SPDR ETFs: Will debt ceiling debate end low volatility?

Aug 24th, 2017 | By | Category: ETF and Index News

By Michael Arone, chief investment strategist at State Street Global Advisors, the asset management firm behind the SPDR range of ETFs.

SPDR ETFs: Will debt ceiling debate end low volatility?

SPDR ETFs: Will debt ceiling debate end low volatility?

This summer, investors have been saying “hakuna matata” to the turmoil emanating from Washington and using a problem-free philosophy to send stocks to fresh highs and market volatility to multi-year lows. But investors should be prepared: September may bring a sudden dose of volatility to mellow markets.

Throughout the summer, Senators have once again been kicking the can down the road, delaying an agreement on raising the debt ceiling. This means that they are heading dangerously close to a September 29 deadline—the day the Treasury Department estimates it will run out of money to pay its debts and interest. A US government default would be too much for even a hakuna matata market to ignore. It would likely result in a sharp reduction in risk appetite, potentially sparking a bond rally and an equity sell-off, as well as further flattening the yield curve.

With reality setting in that Republicans have failed to pass any significant legislation since taking control of Congress in January—and the fact that they need to win over Democrats to pass debt ceiling legislation—subtle signs of unease are starting to bubble up in the market.

Can markets remain laissez-faire much longer?

Equity markets have kept their laissez-faire demeanour throughout the hot summer months. The chart below, which captures the ratio of the S&P 500 Index’s price-to-earnings to the CBOE Volatility Index (the VIX), shows just how frothy valuations are relative to volatility.

Over the last decade, US equities have exhibited an average one-to-one relationship between P/E and the VIX. But record-setting stock-market closings combined with nearly record-low volatility means that ratio is 83% above its ten-year average. Ultimately, this is a signal that investors may be too complacent.

Source: SSGA.

Investor hesitation creeping into the bond market

While equities appear to be summering in the waters off St. Tropez, bond traders may start to wonder if they’re facing a sunset on Jaws’ infamous Amity Island. The chart below shows that investors’ hesitations about whether lawmakers will be able to reach agreement on the debt ceiling are weighing on Treasury markets. October T-Bills, which would come due around the time of the potential default, are attracting selling action, which is widening their yields relative to the September and November bills.

Source: SSGA.

Given the impact that a US government default would have on Treasury market investors, it’s no surprise they would be among the earliest to brace themselves. However, it may also be time for equity investors to take notice of the potential trouble on the horizon.

Debt ceiling brinksmanship: A lesson from 2011

Failure to pass debt ceiling legislation before 29 September could have severe consequences; we know this from experience. In 2011, the US government hit the debt ceiling and forced the Treasury to suspend payments into federal retirement plans. The US also came dangerously close to default. While lawmakers cobbled together a stopgap deal two days before the Treasury was estimated to default, the debacle resulted in Standard & Poor’s downgrading the US credit rating for the first time. The agency cited “political brinksmanship,” which it said made the US “less stable, less effective and less predictable.”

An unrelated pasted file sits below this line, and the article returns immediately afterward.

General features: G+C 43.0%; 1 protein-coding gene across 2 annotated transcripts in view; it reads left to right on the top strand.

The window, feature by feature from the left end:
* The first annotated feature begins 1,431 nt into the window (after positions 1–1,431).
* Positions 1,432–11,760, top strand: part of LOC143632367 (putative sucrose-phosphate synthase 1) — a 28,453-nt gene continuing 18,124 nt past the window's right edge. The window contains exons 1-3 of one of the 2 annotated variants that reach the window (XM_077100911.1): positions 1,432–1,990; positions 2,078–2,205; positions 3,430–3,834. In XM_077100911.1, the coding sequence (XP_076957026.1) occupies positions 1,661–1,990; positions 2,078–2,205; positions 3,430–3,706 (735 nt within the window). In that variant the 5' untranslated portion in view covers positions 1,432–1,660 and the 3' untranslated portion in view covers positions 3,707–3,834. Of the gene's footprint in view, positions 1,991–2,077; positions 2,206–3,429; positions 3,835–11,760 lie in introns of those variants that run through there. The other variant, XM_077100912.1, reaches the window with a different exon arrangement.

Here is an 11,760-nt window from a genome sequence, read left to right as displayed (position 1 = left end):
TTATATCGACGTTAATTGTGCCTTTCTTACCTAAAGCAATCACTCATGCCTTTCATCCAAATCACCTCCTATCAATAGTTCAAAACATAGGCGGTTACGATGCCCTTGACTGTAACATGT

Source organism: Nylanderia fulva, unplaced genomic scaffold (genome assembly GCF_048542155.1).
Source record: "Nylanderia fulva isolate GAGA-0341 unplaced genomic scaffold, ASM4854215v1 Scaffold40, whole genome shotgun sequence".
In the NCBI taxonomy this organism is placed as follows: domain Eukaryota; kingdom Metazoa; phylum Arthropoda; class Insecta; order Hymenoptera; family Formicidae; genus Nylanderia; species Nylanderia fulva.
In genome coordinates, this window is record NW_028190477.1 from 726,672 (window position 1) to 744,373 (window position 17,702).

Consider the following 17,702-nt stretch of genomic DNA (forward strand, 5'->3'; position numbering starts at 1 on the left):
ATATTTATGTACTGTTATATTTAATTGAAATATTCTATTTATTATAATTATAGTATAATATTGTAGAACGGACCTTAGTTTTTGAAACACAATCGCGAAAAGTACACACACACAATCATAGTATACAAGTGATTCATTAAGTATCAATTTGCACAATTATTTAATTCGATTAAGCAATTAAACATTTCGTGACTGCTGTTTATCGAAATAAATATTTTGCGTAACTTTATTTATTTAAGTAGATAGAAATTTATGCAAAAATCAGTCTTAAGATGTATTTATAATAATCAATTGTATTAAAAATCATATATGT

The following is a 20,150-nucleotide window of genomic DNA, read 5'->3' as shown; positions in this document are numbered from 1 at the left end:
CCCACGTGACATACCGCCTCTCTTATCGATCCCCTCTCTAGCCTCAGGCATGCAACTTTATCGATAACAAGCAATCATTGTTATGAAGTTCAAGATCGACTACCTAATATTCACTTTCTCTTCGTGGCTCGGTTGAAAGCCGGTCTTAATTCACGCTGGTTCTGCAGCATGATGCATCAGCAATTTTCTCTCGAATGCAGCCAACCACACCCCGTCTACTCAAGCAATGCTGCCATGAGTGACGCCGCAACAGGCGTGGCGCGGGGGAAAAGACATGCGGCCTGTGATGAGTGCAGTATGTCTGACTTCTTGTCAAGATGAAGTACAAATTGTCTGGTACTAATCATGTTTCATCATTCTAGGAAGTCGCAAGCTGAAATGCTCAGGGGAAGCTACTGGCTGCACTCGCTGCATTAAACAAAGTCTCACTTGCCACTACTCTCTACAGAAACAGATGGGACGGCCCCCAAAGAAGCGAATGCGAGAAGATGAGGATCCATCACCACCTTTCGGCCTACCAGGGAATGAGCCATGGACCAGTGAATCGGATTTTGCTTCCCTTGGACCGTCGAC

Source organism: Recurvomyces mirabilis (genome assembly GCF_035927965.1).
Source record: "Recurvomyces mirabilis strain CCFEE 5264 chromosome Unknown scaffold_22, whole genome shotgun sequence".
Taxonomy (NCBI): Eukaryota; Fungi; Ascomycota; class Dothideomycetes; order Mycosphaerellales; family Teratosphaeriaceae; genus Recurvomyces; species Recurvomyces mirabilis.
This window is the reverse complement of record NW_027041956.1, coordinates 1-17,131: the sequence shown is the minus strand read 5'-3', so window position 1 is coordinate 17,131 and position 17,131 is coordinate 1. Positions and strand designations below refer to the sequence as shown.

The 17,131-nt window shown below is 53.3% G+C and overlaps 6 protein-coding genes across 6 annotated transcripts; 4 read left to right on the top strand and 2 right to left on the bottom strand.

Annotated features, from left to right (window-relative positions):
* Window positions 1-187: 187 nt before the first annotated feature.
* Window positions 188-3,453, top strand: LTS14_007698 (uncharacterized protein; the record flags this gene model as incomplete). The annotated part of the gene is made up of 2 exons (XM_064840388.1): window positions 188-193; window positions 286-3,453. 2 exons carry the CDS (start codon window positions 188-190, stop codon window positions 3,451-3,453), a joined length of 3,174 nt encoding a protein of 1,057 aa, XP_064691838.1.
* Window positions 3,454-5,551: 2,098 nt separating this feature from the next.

The downgrade spooked markets, sending the VIX to 48—the only time the index has hit that level since the Financial Crisis—and drawdowns on the S&P 500 hit 18%.

Source: SSGA.

Don’t get caught unaware

Given the current levels of partisanship and the factions that exist within the Republican Party, the debt ceiling debate will likely be challenging. While it would appear that a Republican majority should be able to push through their agenda without a hitch, the GOP has historically opposed increasing the debt ceiling.

Even if legislation is reached in time, it will still mean valuable time has been taken away from delivering on the legislative promises—like tax reform—that have driven the post-election stock market rally.

As federal coffers dwindle, investors should keep a close eye on bond market movements and the potential for negative spillover into stocks. If the VIX were to revert to its 20-year average, that would imply a 98% spike from current levels. Having gone over 280 days without a drawdown of more than 5% on the S&P 500, the transition from a tranquil August into a contentious September could leave investors who are too lackadaisically positioned in the cold.

Don’t let the current tranquil volatility regime go to your head. It’s prudent to remain well diversified and positioned for whatever comes next. It might also be time to re-visit our 2017 Mid-Year Outlook, which highlights ways to position portfolios for a return of market volatility.

(The views expressed here are those of the author and do not necessarily reflect those of ETF Strategy.)

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